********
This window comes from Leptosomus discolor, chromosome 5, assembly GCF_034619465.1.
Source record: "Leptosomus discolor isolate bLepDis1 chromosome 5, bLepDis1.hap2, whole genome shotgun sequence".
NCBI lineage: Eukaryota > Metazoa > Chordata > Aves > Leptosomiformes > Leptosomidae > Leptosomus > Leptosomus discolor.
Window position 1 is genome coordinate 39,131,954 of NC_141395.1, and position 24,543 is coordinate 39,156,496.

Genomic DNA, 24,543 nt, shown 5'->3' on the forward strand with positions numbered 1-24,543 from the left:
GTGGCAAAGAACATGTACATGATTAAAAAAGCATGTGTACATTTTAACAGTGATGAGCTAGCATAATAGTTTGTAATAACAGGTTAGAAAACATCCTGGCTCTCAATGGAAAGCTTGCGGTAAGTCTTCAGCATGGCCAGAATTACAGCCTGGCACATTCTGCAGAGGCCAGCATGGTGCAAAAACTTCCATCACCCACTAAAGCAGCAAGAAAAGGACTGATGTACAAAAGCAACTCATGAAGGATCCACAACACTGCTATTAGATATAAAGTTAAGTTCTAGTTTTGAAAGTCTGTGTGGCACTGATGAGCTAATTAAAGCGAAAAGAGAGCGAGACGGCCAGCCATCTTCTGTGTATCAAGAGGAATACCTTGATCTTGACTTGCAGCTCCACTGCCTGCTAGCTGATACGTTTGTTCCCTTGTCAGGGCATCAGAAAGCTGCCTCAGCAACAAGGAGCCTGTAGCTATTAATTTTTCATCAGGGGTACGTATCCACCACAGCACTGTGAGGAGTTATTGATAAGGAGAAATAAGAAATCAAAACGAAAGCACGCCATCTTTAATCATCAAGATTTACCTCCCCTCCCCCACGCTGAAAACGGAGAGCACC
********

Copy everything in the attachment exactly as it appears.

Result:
This window comes from Leptosomus discolor, chromosome 5, assembly GCF_034619465.1.
Source record: "Leptosomus discolor isolate bLepDis1 chromosome 5, bLepDis1.hap2, whole genome shotgun sequence".
NCBI lineage: Eukaryota > Metazoa > Chordata > Aves > Leptosomiformes > Leptosomidae > Leptosomus > Leptosomus discolor.
Window position 1 is genome coordinate 39,131,954 of NC_141395.1, and position 24,543 is coordinate 39,156,496.

Genomic DNA, 24,543 nt, shown 5'->3' on the forward strand with positions numbered 1-24,543 from the left:
GTGGCAAAGAACATGTACATGATTAAAAAAGCATGTGTACATTTTAACAGTGATGAGCTAGCATAATAGTTTGTAATAACAGGTTAGAAAACATCCTGGCTCTCAATGGAAAGCTTGCGGTAAGTCTTCAGCATGGCCAGAATTACAGCCTGGCACATTCTGCAGAGGCCAGCATGGTGCAAAAACTTCCATCACCCACTAAAGCAGCAAGAAAAGGACTGATGTACAAAAGCAACTCATGAAGGATCCACAACACTGCTATTAGATATAAAGTTAAGTTCTAGTTTTGAAAGTCTGTGTGGCACTGATGAGCTAATTAAAGCGAAAAGAGAGCGAGACGGCCAGCCATCTTCTGTGTATCAAGAGGAATACCTTGATCTTGACTTGCAGCTCCACTGCCTGCTAGCTGATACGTTTGTTCCCTTGTCAGGGCATCAGAAAGCTGCCTCAGCAACAAGGAGCCTGTAGCTATTAATTTTTCATCAGGGGTACGTATCCACCACAGCACTGTGAGGAGTTATTGATAAGGAGAAATAAGAAATCAAAACGAAAGCACGCCATCTTTAATCATCAAGATTTACCTCCCCTCCCCCACGCTGAAAACGGAGAGCACC